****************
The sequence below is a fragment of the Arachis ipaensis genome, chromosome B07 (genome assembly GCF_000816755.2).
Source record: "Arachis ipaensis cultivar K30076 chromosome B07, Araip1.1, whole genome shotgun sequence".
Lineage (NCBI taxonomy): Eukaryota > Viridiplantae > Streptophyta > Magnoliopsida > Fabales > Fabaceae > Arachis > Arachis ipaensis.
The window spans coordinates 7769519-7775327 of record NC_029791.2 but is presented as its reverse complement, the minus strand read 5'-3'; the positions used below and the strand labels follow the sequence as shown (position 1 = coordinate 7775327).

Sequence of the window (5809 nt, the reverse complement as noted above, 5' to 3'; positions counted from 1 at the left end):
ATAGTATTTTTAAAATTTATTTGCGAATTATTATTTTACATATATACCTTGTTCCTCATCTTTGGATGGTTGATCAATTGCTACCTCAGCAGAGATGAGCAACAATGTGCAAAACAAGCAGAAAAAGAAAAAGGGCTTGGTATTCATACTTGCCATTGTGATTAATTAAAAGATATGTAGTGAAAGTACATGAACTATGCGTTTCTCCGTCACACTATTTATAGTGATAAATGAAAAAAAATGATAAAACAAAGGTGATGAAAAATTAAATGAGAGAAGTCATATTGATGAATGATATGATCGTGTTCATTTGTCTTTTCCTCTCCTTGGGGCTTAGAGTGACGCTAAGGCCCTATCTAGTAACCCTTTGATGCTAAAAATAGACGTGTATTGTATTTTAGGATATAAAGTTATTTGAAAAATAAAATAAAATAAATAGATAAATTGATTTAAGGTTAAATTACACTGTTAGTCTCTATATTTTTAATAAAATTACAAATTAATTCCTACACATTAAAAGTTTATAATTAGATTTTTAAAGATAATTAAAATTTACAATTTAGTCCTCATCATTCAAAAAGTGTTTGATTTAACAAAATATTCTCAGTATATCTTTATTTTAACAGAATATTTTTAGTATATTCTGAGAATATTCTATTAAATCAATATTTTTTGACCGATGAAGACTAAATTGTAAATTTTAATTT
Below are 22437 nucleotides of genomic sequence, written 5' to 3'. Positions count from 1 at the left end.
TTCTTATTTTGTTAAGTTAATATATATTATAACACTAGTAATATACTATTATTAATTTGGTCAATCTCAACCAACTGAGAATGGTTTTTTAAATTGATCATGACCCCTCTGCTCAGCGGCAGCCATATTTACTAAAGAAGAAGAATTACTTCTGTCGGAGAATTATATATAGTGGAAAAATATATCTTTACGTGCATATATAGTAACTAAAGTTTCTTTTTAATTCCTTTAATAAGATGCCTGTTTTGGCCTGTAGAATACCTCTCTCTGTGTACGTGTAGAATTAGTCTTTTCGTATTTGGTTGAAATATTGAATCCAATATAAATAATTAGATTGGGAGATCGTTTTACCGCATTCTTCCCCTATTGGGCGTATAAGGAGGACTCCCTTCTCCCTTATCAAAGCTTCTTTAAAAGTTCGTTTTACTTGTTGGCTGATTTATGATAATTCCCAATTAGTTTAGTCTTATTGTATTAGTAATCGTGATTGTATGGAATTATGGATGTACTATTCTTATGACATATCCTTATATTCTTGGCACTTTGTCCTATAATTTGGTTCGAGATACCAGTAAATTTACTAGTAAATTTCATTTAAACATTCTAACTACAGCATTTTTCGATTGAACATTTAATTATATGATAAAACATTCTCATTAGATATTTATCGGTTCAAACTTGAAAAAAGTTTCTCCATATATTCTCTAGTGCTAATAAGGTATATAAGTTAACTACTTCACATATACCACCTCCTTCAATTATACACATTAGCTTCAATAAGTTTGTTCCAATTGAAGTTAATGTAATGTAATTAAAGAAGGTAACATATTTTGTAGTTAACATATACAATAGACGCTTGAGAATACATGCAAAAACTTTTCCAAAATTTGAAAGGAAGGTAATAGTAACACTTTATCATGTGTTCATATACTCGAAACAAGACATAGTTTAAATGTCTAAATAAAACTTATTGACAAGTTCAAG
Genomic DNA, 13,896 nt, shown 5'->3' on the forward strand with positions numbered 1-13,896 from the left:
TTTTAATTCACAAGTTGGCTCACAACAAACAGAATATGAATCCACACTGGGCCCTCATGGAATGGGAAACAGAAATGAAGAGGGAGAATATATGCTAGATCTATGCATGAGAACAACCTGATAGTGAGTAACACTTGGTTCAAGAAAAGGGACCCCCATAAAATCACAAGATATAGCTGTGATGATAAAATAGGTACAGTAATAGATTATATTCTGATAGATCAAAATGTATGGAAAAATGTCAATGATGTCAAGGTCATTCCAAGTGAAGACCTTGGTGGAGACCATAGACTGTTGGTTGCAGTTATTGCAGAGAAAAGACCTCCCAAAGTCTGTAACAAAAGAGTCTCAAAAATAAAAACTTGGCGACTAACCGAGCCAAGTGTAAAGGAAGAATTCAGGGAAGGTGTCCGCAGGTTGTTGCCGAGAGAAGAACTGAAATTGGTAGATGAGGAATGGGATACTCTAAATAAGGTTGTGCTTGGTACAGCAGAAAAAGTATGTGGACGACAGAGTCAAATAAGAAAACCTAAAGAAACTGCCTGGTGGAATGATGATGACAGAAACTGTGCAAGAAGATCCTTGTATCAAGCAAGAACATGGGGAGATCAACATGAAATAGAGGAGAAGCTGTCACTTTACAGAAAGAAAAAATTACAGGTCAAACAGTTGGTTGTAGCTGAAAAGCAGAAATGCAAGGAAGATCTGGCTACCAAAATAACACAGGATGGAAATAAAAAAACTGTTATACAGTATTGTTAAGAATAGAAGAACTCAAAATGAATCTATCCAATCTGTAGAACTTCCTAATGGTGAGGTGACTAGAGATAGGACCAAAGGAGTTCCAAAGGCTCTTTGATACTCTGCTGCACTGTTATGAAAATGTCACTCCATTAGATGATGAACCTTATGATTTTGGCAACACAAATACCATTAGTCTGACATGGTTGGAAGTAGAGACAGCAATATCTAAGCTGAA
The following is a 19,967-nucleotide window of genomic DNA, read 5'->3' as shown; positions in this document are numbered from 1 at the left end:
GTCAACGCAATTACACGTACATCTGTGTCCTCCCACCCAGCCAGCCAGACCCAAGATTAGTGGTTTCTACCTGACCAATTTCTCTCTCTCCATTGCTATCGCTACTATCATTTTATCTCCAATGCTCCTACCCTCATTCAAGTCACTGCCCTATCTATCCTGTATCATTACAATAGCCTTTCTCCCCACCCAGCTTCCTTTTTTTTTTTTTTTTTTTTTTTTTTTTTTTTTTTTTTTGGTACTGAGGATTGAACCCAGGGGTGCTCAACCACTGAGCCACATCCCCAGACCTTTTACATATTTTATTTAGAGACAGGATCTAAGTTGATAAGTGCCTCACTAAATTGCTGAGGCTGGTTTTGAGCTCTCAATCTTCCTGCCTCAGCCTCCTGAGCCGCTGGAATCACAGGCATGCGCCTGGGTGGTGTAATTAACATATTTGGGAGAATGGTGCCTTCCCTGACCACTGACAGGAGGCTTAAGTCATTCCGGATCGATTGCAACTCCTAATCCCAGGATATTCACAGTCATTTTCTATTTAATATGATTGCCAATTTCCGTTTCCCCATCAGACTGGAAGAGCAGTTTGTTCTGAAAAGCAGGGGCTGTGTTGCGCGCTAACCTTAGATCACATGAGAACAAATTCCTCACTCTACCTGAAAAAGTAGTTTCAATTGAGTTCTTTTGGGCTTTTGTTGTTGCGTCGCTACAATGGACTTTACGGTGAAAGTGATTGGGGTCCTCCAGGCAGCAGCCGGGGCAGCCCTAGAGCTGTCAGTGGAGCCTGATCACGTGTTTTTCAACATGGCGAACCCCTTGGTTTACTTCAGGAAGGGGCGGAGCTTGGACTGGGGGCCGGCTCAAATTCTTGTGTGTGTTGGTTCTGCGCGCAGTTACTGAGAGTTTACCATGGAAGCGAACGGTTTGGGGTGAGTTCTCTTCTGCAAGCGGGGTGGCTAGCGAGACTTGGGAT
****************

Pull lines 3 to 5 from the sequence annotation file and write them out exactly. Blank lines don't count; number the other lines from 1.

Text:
Lineage (NCBI taxonomy): Eukaryota > Viridiplantae > Streptophyta > Magnoliopsida > Fabales > Fabaceae > Arachis > Arachis ipaensis.
The window spans coordinates 7769519-7775327 of record NC_029791.2 but is presented as its reverse complement, the minus strand read 5'-3'; the positions used below and the strand labels follow the sequence as shown (position 1 = coordinate 7775327).

Sequence of the window (5809 nt, the reverse complement as noted above, 5' to 3'; positions counted from 1 at the left end):